Robb-Hilson3.pngAs the youngest Baby Boomers turn 50, Gen-Xers mature into middle age and Millennials charge into the working world, the small business community is feeling a shift in the way business is done. Among these generations, there are notable differences in attitude, management style and skillsets. But how do these variances affect the way entrepreneurs run their business and influence the economy?


Here at Bank of America, we focused on these generational differences in the fall iteration of our bi-annual Small Business Owner Report, which examines the concerns, aspirations and perspectives of small business owners (SBOs) across the country. The overall findings of the report will be explored in January’s Bank of America Small Business Social Series Google+ Hangout. Here are some of the key findings we’ll delve into:


Millennials are the most optimistic about their business’s revenue and the economy

It likely comes as no surprise that the youngest generation, Millennial SBOs, have the greatest optimism about the economy. More than three-quarters predict their revenue will increase over the next 12 months and 82 percent believe their local economy will improve. Boomers expressed the least optimism, with 52 percent feeling positive about their companies’ revenue growth and 41 percent feeling optimistic about the local economy. Greater optimism from the younger generation may be the result of less exposure to cycles of economic downturn and fluctuations.


All generations see themselves as “tech savvy,” but the importance of tech varies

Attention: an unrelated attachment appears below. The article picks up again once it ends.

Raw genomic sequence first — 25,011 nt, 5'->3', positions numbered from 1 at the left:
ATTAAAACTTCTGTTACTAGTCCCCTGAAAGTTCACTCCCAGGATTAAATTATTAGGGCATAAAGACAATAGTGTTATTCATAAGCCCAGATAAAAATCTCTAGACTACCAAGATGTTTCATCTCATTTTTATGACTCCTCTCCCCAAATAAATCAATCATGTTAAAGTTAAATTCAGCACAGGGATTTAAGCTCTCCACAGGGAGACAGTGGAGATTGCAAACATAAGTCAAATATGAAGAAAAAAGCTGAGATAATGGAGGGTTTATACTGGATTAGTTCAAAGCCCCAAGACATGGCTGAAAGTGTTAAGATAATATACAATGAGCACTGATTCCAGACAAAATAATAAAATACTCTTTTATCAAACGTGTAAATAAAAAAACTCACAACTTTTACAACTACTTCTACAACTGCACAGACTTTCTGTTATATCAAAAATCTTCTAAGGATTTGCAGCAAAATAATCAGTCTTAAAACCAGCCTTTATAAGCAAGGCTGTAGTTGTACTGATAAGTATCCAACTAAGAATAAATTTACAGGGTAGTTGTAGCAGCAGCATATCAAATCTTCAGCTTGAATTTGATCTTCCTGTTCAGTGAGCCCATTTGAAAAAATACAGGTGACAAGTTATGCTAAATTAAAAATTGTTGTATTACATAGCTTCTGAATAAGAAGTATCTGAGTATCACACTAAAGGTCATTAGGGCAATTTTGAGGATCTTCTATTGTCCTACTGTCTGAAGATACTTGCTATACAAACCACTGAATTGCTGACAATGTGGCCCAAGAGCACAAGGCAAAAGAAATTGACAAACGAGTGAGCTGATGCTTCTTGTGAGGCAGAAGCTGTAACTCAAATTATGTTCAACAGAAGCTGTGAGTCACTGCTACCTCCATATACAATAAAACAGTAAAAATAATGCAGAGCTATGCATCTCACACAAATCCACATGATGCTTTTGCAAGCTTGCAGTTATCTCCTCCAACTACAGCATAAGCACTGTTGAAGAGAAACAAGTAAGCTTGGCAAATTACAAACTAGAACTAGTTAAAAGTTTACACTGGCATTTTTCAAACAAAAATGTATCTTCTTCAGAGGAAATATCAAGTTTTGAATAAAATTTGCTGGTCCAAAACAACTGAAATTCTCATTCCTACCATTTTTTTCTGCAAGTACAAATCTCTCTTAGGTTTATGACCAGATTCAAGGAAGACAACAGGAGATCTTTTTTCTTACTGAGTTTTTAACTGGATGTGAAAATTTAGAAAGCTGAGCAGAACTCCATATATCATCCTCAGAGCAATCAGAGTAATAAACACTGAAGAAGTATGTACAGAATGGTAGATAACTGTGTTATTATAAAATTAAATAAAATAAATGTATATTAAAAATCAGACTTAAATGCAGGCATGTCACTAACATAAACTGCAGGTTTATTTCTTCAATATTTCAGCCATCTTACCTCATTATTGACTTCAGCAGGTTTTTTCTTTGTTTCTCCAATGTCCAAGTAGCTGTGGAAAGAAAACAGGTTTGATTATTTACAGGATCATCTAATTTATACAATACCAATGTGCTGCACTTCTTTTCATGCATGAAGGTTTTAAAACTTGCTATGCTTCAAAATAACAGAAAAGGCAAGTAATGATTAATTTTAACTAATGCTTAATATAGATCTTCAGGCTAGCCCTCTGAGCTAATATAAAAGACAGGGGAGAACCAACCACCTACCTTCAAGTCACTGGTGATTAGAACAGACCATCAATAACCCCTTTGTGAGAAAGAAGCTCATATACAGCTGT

When grading themselves on tech-savviness, the Millennial generation leads the pack with 85 percent of young SBOs giving themselves an “A” or “B.” Gen-Xers followed closely behind at 74 percent, and Boomers trailed with 58 percent giving themselves high marks. When we asked how long SBOs could run their business without a smartphone or tablet, we found a big variance in response. Fifty-nine percent of Boomers said they could run their business indefinitely without a smartphone or tablet. Only 22 percent of Millennials could conceive of this, as well as 39 percent of Gen-Xers. In addition, nearly half of Millennials and Gen-Xers said it would be impossible to run their business without a smartphone or tablet for more than a day.


Millennial SBOs self-identify as creative and confident versus their dedicated and hard-working generational counterparts

While Millennial SBOs describe themselves as creative and confident, Gen Xers and Boomers see themselves as hardworking and dedicated. The differences in generational self-perception may not only affect the way small businesses are run, it could also influence the types of businesses opened in the future. 

Generations share some things in common

While SBOs may describe themselves differently, all tend to value a company culture that is focused on the customer. Gen Xers, Baby Boomers and Millennials consistently emphasized the importance of a client-centric approach to business.


Despite the many ways SBOs approach their businesses, each plays an important role in the well-being of the small business community and the economy. As we’ve seen in our survey, new technology is helping small business owners run their companies more efficiently, maintain more control over their business and offer more complex products to customers. This creates more opportunities for small business owners to be successful, regardless of their generation.

For an in-depth look at generational differences between small business owners and the key findings of the Bank of America Small Business Owner Report, please watch the video of our Small Business Social Series Hangout as the panel discusses the generational differences among U.S. small business owners and what this means for the small business landscape.

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